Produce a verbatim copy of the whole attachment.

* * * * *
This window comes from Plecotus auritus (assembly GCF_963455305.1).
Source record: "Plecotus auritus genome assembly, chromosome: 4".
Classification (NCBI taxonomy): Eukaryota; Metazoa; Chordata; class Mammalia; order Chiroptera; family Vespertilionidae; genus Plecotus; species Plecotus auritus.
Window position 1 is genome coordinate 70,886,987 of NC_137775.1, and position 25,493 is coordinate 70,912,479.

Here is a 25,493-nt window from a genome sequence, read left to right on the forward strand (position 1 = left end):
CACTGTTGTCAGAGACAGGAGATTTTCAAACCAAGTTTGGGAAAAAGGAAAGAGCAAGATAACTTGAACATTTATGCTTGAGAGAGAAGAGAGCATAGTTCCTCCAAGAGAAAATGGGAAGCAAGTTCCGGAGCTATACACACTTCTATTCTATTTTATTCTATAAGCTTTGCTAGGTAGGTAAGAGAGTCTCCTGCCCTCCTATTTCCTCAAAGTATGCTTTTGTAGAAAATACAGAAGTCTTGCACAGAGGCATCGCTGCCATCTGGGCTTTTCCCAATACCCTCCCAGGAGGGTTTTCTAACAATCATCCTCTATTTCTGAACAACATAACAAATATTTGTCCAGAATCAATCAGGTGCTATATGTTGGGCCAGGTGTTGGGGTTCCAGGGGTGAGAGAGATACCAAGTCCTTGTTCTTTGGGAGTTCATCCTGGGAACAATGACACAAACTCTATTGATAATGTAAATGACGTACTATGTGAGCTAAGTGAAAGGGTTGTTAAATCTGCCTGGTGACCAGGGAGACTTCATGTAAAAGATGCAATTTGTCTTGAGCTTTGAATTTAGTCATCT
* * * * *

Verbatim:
This window comes from Plecotus auritus (assembly GCF_963455305.1).
Source record: "Plecotus auritus genome assembly, chromosome: 4".
Classification (NCBI taxonomy): Eukaryota; Metazoa; Chordata; class Mammalia; order Chiroptera; family Vespertilionidae; genus Plecotus; species Plecotus auritus.
Window position 1 is genome coordinate 70,886,987 of NC_137775.1, and position 25,493 is coordinate 70,912,479.

Here is a 25,493-nt window from a genome sequence, read left to right on the forward strand (position 1 = left end):
CACTGTTGTCAGAGACAGGAGATTTTCAAACCAAGTTTGGGAAAAAGGAAAGAGCAAGATAACTTGAACATTTATGCTTGAGAGAGAAGAGAGCATAGTTCCTCCAAGAGAAAATGGGAAGCAAGTTCCGGAGCTATACACACTTCTATTCTATTTTATTCTATAAGCTTTGCTAGGTAGGTAAGAGAGTCTCCTGCCCTCCTATTTCCTCAAAGTATGCTTTTGTAGAAAATACAGAAGTCTTGCACAGAGGCATCGCTGCCATCTGGGCTTTTCCCAATACCCTCCCAGGAGGGTTTTCTAACAATCATCCTCTATTTCTGAACAACATAACAAATATTTGTCCAGAATCAATCAGGTGCTATATGTTGGGCCAGGTGTTGGGGTTCCAGGGGTGAGAGAGATACCAAGTCCTTGTTCTTTGGGAGTTCATCCTGGGAACAATGACACAAACTCTATTGATAATGTAAATGACGTACTATGTGAGCTAAGTGAAAGGGTTGTTAAATCTGCCTGGTGACCAGGGAGACTTCATGTAAAAGATGCAATTTGTCTTGAGCTTTGAATTTAGTCATCT